The estimation of erodibility factor (K; Eq. 1) would also be subject to uncertainty. This is illustrated by the range of erodibility factors reported for a single soil textural class (Table 4). This variability can arise for different reasons. One already mentioned is the precision of the method used to determine the textural classes. A second one is the procedure used to calculate K. For example, Neitsch et al. (2005) present an equation that requires a soil structure code used in soil classification with many types and subtypes. Since this soil structure code is note reported in the SLC, an alternative relationship (Eq. 4; Sharpley and Williams, 1990) that does not require the soil structure code was used. This relationship was selected to avoid the added uncertainty from estimating the soil structure code.
Finally, one last variable worthwhile discussing in term of uncertainty is the available water capacity of the soil layers. This variable was estimated as the difference between field capacity and permanent wilting point. The procedure used here to estimate available water content (i.e., the difference between field capacity and permanent wilting point) follows the same procedure used by SWAT (Neitsch et al., 2005) and is described elsewhere in the soil physics literature (Hillel, 1998). Therefore, it would not introduce any further uncertainty. However, using the soil moisture content at −10 kPa to replace records with missing soil moisture content at −33 kPa (Sect. 6.3) would introduce some uncertainty in available water capacity for the replaced records.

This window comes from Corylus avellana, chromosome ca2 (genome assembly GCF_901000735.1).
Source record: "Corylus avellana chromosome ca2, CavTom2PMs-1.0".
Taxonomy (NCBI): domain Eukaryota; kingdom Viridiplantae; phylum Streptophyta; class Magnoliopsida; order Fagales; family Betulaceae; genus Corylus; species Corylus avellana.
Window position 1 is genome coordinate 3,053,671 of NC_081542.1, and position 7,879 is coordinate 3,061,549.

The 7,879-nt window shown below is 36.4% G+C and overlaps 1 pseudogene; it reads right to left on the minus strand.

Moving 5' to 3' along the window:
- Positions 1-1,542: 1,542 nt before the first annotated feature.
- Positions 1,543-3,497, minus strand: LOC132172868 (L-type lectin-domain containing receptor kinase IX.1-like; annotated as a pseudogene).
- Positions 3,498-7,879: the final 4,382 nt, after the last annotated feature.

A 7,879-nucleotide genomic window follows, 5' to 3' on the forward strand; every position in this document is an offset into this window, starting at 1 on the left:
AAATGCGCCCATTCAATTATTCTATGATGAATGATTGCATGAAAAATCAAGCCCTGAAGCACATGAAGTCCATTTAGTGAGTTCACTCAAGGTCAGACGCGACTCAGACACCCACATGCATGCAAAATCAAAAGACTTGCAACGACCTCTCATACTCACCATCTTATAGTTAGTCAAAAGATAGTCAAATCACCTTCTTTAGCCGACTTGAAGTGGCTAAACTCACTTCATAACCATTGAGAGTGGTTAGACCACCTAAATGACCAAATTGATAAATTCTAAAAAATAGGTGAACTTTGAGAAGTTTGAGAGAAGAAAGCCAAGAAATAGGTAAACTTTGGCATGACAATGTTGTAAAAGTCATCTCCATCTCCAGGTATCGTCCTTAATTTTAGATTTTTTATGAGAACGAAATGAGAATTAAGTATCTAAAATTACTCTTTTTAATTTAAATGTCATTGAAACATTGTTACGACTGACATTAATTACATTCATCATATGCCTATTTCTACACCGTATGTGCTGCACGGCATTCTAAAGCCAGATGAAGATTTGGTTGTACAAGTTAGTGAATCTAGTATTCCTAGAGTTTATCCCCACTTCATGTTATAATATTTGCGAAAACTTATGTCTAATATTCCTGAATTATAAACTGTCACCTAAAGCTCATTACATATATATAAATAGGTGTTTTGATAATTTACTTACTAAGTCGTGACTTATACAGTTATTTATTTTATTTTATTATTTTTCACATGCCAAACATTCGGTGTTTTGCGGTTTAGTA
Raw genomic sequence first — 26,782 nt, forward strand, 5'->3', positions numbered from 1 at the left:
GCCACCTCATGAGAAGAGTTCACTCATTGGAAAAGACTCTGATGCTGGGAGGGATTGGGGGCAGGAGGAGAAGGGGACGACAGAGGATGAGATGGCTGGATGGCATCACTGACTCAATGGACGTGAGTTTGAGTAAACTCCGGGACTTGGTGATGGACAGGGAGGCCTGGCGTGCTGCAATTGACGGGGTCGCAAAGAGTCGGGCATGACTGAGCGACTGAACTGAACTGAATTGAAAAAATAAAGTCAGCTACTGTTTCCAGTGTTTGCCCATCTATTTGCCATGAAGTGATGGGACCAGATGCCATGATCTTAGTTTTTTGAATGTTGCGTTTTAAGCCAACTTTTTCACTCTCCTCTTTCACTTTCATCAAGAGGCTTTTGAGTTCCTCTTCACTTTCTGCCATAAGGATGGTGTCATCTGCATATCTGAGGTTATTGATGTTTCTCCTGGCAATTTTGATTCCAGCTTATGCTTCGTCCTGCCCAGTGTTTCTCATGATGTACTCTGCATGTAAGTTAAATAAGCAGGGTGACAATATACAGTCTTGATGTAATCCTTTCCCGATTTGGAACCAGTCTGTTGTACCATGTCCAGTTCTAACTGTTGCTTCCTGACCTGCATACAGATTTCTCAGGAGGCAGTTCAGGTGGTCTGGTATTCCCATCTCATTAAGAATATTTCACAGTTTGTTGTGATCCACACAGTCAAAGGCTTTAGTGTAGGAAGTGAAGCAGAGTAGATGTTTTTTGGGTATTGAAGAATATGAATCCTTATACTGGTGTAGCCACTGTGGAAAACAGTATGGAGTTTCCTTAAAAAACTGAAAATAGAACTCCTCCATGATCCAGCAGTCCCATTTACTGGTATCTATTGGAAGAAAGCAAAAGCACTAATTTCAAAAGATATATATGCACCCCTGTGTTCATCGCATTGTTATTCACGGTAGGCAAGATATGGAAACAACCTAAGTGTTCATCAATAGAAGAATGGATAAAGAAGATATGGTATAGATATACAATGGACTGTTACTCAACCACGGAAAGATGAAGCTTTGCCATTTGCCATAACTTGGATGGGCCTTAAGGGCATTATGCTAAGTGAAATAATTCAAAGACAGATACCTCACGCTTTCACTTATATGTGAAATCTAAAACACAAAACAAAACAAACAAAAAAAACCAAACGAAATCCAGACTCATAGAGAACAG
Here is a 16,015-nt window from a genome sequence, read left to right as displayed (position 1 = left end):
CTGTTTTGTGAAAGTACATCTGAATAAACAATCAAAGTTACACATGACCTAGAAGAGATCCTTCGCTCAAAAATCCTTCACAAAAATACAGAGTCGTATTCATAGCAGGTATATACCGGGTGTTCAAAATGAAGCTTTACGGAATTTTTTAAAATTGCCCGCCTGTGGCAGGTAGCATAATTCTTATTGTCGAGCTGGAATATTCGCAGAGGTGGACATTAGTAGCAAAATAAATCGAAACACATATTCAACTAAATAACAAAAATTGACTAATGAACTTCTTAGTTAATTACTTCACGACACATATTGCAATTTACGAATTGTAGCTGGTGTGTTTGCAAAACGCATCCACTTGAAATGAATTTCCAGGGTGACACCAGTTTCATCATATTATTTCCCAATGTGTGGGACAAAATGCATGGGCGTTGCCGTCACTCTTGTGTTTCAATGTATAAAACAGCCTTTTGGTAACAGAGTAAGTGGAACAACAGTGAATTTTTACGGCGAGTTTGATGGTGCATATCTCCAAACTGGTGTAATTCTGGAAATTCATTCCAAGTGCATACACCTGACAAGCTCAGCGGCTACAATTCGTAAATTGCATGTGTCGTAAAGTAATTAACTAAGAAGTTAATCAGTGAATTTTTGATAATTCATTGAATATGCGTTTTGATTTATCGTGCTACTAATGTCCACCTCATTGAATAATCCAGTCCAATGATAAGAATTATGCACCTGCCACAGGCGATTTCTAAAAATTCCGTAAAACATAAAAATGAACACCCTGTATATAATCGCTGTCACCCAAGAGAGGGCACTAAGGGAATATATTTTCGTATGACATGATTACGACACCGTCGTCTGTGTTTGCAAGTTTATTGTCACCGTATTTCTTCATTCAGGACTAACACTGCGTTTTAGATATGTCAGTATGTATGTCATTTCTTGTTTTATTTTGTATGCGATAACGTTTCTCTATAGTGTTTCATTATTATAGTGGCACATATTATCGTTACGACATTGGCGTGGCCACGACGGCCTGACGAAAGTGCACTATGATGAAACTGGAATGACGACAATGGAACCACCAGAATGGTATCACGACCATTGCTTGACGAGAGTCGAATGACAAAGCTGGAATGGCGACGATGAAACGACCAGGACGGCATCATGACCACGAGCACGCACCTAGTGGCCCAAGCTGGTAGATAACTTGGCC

Overall, prediction of uncertainty in regional hydrologic modeling and a careful input data discrimination analysis prior to calibration is unavoidable (Faramarzi et al., 2015). Especially in large transboundary river basins where a consistent soil dataset is not available from a single source, a careful uncertainty assessment provides information on data and model quality. Although the authors are unaware of SWAT hydrologic simulations in binational watersheds that use soil datasets from both the USA and Canada, maybe due to lack of large-scale datasets for Canada, it is expected that the model output is subject to the quality and quantity of both datasets. Some aspects contributing to this uncertainty are (i) possible discontinuity in the mapping units (i.e., polygons) between the GIS layers of both datasets, (ii) the soil record being mapped in multicomponent polygons in the GIS coverage (Soil Survey Staff, 1999; Agriculture and Agri-Food Canada, 1998), (iii) differences in soil taxonomy between the USA system (Soil Survey Staff, 1999) and the Canadian system (Agriculture and Agri-Food Canada, 1998) of soil classification, (iv) the methods used to measure/estimate the physicochemical variables, which may differ in accuracy and precision, and (v) the natural variability in the calculation of some variables that cannot be measured (e.g., HSG; Stewart et al., 2012). Given the number of aspects influencing trans-boundary uncertainty and the large spatial scale of both the USA and the dataset discussed here, an assessment of such uncertainty is beyond the scope of the present study. However, this assessment is suggested to quantify the share of errors from these sources in hydrologic model projection in both upstream and downstream tributaries. These are the subjects of our continuing studies.